Riot of colour for cause
Cattrall Park in Karratha was awash with purple last Sunday at a community event which may become an annual tradition to raise local awareness of epilepsy.
About 75 people turned out for Tahni’s Purple Day in the Park, a private event for local resident Tahni Johnston, 11, held on international epilepsy awareness day, Purple Day.
Tahni was diagnosed with epilepsy about a year ago after having absence seizures and her condition has since escalated, affecting the active schoolgirl’s everyday life.
On Sunday, children learnt more about epilepsy while also enjoying a purple Holi powder colour throw, facepainting, crafts and purplecoloured food.
Tahni’s mother Melanie Johnston said it was important to raise epilepsy awareness because the condition had such a big impact on everyone around a person with the condition.
“All her friends, they’ve been on just as much of a rollercoaster ride as Tahni because they’re around when she has her seizures, so they’ve had to learn what to do when a seizure comes around,” she said.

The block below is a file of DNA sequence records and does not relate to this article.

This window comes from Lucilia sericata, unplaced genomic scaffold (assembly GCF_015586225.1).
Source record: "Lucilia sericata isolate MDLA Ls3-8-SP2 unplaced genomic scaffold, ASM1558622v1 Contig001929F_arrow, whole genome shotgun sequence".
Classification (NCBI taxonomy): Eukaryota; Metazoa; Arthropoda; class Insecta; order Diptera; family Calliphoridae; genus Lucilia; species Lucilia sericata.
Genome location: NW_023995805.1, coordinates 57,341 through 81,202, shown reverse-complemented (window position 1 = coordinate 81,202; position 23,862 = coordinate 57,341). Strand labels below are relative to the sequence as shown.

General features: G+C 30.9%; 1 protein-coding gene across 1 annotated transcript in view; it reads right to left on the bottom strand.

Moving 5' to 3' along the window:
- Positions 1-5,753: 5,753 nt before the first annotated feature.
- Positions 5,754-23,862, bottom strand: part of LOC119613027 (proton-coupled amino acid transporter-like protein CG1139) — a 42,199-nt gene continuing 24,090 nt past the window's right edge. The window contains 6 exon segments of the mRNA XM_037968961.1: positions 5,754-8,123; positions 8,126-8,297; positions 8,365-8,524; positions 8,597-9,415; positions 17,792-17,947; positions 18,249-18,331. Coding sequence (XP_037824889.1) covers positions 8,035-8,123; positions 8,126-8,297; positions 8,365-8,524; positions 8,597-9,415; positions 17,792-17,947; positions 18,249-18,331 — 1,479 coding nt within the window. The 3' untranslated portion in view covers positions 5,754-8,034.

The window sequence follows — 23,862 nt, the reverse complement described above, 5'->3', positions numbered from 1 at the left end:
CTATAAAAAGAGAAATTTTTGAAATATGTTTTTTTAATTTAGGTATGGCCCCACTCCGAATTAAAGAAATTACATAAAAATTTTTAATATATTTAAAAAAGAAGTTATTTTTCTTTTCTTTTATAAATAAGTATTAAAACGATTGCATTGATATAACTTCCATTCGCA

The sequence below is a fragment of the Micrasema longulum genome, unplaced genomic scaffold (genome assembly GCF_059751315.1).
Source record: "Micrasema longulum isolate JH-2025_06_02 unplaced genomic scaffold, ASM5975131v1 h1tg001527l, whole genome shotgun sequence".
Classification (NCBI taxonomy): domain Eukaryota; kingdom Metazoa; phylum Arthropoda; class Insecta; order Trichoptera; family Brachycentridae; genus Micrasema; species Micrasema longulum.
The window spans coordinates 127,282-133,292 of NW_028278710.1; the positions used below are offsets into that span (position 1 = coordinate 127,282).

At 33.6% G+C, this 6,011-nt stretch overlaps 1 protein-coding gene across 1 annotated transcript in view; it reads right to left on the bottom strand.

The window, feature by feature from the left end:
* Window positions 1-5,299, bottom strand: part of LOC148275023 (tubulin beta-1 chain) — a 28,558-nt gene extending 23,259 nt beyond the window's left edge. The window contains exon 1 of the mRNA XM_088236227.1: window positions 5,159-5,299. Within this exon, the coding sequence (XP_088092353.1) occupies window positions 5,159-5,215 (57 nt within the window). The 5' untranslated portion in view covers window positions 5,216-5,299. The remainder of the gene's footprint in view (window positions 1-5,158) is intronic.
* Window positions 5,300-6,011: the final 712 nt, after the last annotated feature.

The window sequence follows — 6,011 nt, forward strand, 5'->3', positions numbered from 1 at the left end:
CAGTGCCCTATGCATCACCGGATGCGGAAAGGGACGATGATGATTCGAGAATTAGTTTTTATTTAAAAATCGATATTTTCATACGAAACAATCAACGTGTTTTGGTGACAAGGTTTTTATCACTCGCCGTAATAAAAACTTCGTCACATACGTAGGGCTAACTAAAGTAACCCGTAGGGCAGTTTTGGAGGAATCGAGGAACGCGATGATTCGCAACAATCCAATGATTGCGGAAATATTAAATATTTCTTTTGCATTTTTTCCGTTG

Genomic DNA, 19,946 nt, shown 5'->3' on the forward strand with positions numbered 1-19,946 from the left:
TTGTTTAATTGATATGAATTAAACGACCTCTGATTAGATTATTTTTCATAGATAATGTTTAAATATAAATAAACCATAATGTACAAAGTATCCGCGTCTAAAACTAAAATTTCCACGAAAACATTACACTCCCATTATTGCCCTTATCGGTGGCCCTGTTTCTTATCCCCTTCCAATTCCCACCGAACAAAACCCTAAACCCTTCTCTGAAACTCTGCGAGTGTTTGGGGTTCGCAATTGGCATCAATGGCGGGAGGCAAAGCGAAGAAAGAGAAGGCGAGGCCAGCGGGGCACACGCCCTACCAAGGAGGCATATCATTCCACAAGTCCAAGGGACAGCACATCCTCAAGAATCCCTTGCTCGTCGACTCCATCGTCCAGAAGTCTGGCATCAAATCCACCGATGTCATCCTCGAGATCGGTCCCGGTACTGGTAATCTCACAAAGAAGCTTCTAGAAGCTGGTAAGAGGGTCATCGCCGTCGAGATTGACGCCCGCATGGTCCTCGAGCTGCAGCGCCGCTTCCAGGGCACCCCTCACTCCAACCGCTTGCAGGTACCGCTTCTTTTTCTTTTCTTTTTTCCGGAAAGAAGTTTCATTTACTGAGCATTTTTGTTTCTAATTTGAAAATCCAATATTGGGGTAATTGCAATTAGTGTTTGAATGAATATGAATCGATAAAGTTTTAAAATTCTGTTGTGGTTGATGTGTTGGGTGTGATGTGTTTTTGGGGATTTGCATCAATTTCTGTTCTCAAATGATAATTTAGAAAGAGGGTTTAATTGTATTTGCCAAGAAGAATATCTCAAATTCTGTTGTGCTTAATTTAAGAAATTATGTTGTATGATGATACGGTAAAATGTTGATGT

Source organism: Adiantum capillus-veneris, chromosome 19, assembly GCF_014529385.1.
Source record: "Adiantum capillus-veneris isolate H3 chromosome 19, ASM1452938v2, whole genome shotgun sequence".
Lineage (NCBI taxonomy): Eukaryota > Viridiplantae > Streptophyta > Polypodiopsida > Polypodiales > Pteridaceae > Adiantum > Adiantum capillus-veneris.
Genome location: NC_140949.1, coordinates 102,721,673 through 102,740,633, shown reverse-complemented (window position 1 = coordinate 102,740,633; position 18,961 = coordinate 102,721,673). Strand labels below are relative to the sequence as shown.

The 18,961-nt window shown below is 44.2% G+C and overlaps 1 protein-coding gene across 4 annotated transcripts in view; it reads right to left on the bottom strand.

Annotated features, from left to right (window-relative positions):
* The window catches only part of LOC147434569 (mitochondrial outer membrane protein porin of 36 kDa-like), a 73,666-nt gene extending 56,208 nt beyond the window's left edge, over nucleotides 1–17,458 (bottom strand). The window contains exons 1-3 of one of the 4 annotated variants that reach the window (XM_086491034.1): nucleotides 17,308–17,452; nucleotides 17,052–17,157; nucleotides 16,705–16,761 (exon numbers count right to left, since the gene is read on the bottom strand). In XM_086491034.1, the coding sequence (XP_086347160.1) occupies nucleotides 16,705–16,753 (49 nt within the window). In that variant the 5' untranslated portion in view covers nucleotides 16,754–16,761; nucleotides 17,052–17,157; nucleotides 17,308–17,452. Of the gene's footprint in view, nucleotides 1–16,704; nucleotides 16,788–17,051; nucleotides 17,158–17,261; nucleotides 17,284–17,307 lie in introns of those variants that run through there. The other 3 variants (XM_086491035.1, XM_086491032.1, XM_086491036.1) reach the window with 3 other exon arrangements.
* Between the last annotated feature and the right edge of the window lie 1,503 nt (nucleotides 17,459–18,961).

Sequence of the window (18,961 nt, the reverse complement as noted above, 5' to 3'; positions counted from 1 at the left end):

“That’s why it was important to raise awareness — because it doesn’t just affect the person with epilepsy, it affects all their friends and family.”
Mrs Johnston said she had been “gobsmacked” at people’s generosity in volunteering their help and donating funds to Tahni’s cause, allowing them to raise about $1000 even before Purple Day.
Family friend and event organiser Nicole Kot said she had originally planned a small morning tea in the park with Tahni’s friends but it had snowballed as more people asked how they could help.
“It was a good event today, so I think we’ll do it next year as well,” she said.
“Next year, I think it’ll be even bigger.”
All money raised will go towards advocacy and research group Epilepsy Action Australia.
Karratha community members painted Cattrall Park purple for epilepsy awareness last Sunday.
Cerys English, 10.
The crowd had a ball.